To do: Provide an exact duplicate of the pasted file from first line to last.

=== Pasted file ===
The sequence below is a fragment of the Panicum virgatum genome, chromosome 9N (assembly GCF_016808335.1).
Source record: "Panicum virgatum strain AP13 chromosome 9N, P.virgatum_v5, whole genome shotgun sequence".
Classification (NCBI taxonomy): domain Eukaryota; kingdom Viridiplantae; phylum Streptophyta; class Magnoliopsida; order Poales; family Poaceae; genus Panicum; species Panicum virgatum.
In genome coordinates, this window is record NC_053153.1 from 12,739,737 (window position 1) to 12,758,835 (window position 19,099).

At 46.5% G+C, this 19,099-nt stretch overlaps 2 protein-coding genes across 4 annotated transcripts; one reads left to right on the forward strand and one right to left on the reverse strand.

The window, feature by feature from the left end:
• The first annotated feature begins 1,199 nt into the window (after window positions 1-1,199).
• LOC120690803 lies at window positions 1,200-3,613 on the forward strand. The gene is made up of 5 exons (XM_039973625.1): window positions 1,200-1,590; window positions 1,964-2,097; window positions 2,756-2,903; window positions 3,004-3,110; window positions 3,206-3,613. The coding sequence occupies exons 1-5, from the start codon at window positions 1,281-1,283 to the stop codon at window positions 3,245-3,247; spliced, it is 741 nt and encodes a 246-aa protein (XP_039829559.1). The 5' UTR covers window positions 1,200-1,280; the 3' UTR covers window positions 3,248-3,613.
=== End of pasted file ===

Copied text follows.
The sequence below is a fragment of the Panicum virgatum genome, chromosome 9N (assembly GCF_016808335.1).
Source record: "Panicum virgatum strain AP13 chromosome 9N, P.virgatum_v5, whole genome shotgun sequence".
Classification (NCBI taxonomy): domain Eukaryota; kingdom Viridiplantae; phylum Streptophyta; class Magnoliopsida; order Poales; family Poaceae; genus Panicum; species Panicum virgatum.
In genome coordinates, this window is record NC_053153.1 from 12,739,737 (window position 1) to 12,758,835 (window position 19,099).

At 46.5% G+C, this 19,099-nt stretch overlaps 2 protein-coding genes across 4 annotated transcripts; one reads left to right on the forward strand and one right to left on the reverse strand.

The window, feature by feature from the left end:
• The first annotated feature begins 1,199 nt into the window (after window positions 1-1,199).
• LOC120690803 lies at window positions 1,200-3,613 on the forward strand. The gene is made up of 5 exons (XM_039973625.1): window positions 1,200-1,590; window positions 1,964-2,097; window positions 2,756-2,903; window positions 3,004-3,110; window positions 3,206-3,613. The coding sequence occupies exons 1-5, from the start codon at window positions 1,281-1,283 to the stop codon at window positions 3,245-3,247; spliced, it is 741 nt and encodes a 246-aa protein (XP_039829559.1). The 5' UTR covers window positions 1,200-1,280; the 3' UTR covers window positions 3,248-3,613.